A BIT OF HISTORY
Maybe I saw too many episodes of the Whirlybirds TV show as a kid back in the late 50's, but I've always been fascinated by helicopters. It took a little more doing for us to figure out how to beat the air into submission, although Leonardo da Vinci conceived the idea well before it was a real engineering possibility. Although the first un-tethered 'manned' helicopter flight (all 20 seconds of it) was in 1907, the first 'real' helicopter wasn't to fly until a good third of a century after the Wright Brothers first took wing. And we've been at it ever since. They really are amazing machines.

If you are already a pilot and you've never ridden in one, your first ride will probably leave you awestruck and in utter fascination. It is the ultimate off-road vehicle. Next to an F-16 or the Space Shuttle, it's the proverbial el primo E-ticket ride.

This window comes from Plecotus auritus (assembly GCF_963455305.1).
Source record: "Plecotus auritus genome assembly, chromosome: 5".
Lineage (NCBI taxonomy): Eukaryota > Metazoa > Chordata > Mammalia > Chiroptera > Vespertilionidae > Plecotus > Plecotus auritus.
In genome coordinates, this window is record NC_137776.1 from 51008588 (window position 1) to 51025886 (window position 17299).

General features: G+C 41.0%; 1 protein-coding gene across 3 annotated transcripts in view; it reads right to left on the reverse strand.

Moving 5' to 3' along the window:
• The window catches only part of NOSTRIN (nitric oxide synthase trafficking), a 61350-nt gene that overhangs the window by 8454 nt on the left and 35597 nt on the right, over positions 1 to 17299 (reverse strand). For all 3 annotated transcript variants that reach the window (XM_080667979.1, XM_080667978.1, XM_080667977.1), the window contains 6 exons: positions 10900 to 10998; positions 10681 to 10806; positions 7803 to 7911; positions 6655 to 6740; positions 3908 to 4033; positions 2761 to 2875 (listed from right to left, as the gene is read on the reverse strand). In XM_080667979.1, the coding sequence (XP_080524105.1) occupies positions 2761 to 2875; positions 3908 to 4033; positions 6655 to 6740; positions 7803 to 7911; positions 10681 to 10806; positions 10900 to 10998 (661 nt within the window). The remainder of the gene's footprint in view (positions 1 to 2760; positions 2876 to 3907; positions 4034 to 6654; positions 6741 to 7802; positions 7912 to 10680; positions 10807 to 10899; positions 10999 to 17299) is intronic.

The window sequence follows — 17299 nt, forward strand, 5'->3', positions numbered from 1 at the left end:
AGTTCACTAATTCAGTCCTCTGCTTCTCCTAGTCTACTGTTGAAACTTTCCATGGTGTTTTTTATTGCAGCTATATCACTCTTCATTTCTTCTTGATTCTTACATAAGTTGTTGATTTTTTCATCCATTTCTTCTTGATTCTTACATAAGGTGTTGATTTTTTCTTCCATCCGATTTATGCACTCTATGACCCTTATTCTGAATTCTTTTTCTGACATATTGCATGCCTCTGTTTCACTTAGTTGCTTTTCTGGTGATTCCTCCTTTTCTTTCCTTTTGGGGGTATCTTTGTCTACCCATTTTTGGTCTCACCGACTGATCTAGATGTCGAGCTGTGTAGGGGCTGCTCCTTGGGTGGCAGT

SO WHAT'S IT LIKE TO RIDE IN ONE?
No emperor's throne could touch it; no dream can equal its rapture. First off, you're in a machine that can fly straight up, sideways, and backwards. You can do an adjutant's halt, spin around on your heels inside your own length, check your six o'clock, and pirouette back again. You can take off from a space not much bigger than you are. You can land in your own back yard. Next to something real pointy with a bubble canopy flown by guys with names like 'Viper', you are the coolest thing on the base.

Learning to hover one of these critters is one of the most challenging and transforming experiences you'll ever have. Once you've bucked one of these babies and burned that feedback loop into your wetware -- recognized to be about as easy as learning to ride a unicycle -- you'll be in a special fraternity indeed.

THE CHOSEN FEW(ER)...
If you like numbers, I'll give you some more. Here's an idea of just how exclusive a brotherhood it really is: In the US, less than one out of every ten thousand people is so credentialed. But here's something else: You can fly as high as your Skyhawk cousins, but you can also fly as low as you want.

...AND FEW(ER) RULES